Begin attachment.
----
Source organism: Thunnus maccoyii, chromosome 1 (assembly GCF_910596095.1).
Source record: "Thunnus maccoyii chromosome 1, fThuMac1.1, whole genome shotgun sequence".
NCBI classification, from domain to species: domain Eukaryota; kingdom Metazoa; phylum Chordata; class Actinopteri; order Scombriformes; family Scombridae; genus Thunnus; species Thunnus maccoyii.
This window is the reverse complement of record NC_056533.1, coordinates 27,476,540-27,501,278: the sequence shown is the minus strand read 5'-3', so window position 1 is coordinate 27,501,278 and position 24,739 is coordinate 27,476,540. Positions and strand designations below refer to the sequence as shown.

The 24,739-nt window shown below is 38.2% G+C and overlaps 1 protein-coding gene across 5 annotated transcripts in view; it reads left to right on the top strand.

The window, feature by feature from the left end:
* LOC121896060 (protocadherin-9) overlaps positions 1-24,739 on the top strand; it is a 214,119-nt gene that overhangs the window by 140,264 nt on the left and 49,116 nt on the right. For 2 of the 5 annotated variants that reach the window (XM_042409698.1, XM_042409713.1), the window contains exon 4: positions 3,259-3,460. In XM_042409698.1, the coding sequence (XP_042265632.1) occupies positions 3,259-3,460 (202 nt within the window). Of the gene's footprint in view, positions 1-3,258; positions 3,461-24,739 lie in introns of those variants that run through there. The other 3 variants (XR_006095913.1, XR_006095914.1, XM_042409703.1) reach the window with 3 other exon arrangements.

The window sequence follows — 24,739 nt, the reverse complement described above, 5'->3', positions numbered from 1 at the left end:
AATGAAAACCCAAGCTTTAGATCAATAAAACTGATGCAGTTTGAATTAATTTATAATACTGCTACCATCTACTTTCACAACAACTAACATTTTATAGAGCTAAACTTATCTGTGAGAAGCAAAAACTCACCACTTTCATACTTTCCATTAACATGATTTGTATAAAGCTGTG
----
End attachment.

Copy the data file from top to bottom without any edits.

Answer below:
Source organism: Thunnus maccoyii, chromosome 1 (assembly GCF_910596095.1).
Source record: "Thunnus maccoyii chromosome 1, fThuMac1.1, whole genome shotgun sequence".
NCBI classification, from domain to species: domain Eukaryota; kingdom Metazoa; phylum Chordata; class Actinopteri; order Scombriformes; family Scombridae; genus Thunnus; species Thunnus maccoyii.
This window is the reverse complement of record NC_056533.1, coordinates 27,476,540-27,501,278: the sequence shown is the minus strand read 5'-3', so window position 1 is coordinate 27,501,278 and position 24,739 is coordinate 27,476,540. Positions and strand designations below refer to the sequence as shown.

The 24,739-nt window shown below is 38.2% G+C and overlaps 1 protein-coding gene across 5 annotated transcripts in view; it reads left to right on the top strand.

The window, feature by feature from the left end:
* LOC121896060 (protocadherin-9) overlaps positions 1-24,739 on the top strand; it is a 214,119-nt gene that overhangs the window by 140,264 nt on the left and 49,116 nt on the right. For 2 of the 5 annotated variants that reach the window (XM_042409698.1, XM_042409713.1), the window contains exon 4: positions 3,259-3,460. In XM_042409698.1, the coding sequence (XP_042265632.1) occupies positions 3,259-3,460 (202 nt within the window). Of the gene's footprint in view, positions 1-3,258; positions 3,461-24,739 lie in introns of those variants that run through there. The other 3 variants (XR_006095913.1, XR_006095914.1, XM_042409703.1) reach the window with 3 other exon arrangements.

The window sequence follows — 24,739 nt, the reverse complement described above, 5'->3', positions numbered from 1 at the left end:
AATGAAAACCCAAGCTTTAGATCAATAAAACTGATGCAGTTTGAATTAATTTATAATACTGCTACCATCTACTTTCACAACAACTAACATTTTATAGAGCTAAACTTATCTGTGAGAAGCAAAAACTCACCACTTTCATACTTTCCATTAACATGATTTGTATAAAGCTGTG